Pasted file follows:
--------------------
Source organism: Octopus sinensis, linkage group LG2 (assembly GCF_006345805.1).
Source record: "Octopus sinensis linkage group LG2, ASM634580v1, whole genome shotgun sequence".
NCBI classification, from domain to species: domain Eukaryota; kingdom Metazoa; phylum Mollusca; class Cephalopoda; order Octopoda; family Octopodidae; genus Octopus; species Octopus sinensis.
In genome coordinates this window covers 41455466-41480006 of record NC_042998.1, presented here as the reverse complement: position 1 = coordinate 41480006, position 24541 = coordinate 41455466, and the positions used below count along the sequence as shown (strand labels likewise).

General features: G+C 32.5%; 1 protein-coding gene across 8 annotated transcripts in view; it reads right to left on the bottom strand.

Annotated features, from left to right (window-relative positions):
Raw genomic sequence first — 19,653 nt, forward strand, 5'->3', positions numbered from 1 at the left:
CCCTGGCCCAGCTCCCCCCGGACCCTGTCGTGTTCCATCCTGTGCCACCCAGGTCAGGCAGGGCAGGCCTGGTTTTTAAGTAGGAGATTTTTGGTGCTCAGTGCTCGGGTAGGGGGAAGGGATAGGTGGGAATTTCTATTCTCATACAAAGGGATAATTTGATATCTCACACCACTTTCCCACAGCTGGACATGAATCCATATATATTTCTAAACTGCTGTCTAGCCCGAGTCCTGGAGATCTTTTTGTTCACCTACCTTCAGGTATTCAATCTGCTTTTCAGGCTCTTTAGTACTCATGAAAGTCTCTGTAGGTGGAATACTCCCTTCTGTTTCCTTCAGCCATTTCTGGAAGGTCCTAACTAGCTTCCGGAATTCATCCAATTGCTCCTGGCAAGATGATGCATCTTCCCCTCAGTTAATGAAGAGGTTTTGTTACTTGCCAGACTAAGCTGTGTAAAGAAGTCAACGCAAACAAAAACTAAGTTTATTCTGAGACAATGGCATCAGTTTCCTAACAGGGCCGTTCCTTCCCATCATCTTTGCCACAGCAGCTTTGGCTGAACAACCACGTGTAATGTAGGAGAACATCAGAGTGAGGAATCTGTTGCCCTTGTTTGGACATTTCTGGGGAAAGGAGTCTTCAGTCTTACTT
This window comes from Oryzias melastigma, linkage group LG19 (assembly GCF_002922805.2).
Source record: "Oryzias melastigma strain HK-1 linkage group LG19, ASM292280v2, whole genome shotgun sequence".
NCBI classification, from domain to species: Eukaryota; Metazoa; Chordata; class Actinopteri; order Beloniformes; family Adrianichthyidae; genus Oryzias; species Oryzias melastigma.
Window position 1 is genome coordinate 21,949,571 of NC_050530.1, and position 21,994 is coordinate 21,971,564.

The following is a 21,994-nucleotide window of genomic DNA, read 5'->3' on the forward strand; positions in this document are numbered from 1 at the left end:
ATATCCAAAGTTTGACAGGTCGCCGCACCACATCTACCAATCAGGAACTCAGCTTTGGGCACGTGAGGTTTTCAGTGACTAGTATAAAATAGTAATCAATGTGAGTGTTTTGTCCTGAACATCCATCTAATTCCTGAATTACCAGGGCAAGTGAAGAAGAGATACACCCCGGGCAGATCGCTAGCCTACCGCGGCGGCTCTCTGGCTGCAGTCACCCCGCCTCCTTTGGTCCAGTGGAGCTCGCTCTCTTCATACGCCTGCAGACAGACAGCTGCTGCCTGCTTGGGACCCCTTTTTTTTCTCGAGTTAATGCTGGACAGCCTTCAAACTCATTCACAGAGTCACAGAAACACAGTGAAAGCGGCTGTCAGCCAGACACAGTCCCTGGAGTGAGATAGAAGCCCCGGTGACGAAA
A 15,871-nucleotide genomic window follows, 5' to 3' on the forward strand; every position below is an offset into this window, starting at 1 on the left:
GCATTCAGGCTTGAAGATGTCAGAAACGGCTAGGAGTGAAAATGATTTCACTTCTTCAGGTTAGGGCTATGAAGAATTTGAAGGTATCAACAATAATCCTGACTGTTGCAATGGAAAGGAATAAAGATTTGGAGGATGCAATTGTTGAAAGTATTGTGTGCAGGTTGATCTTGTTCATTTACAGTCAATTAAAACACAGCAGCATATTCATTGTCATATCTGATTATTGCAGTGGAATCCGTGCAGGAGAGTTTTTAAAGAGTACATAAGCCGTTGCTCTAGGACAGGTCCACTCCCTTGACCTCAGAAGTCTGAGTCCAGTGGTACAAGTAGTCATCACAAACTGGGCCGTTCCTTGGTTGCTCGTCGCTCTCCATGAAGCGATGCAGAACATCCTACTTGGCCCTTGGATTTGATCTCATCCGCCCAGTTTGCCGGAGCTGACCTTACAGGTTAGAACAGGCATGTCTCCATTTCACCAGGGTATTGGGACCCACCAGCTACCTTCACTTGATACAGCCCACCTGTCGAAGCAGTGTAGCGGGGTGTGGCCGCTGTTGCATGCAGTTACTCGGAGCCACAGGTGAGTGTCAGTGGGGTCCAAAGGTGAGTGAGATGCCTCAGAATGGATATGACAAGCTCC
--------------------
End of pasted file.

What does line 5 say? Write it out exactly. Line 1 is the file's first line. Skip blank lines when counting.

General features: G+C 32.5%; 1 protein-coding gene across 8 annotated transcripts in view; it reads right to left on the bottom strand.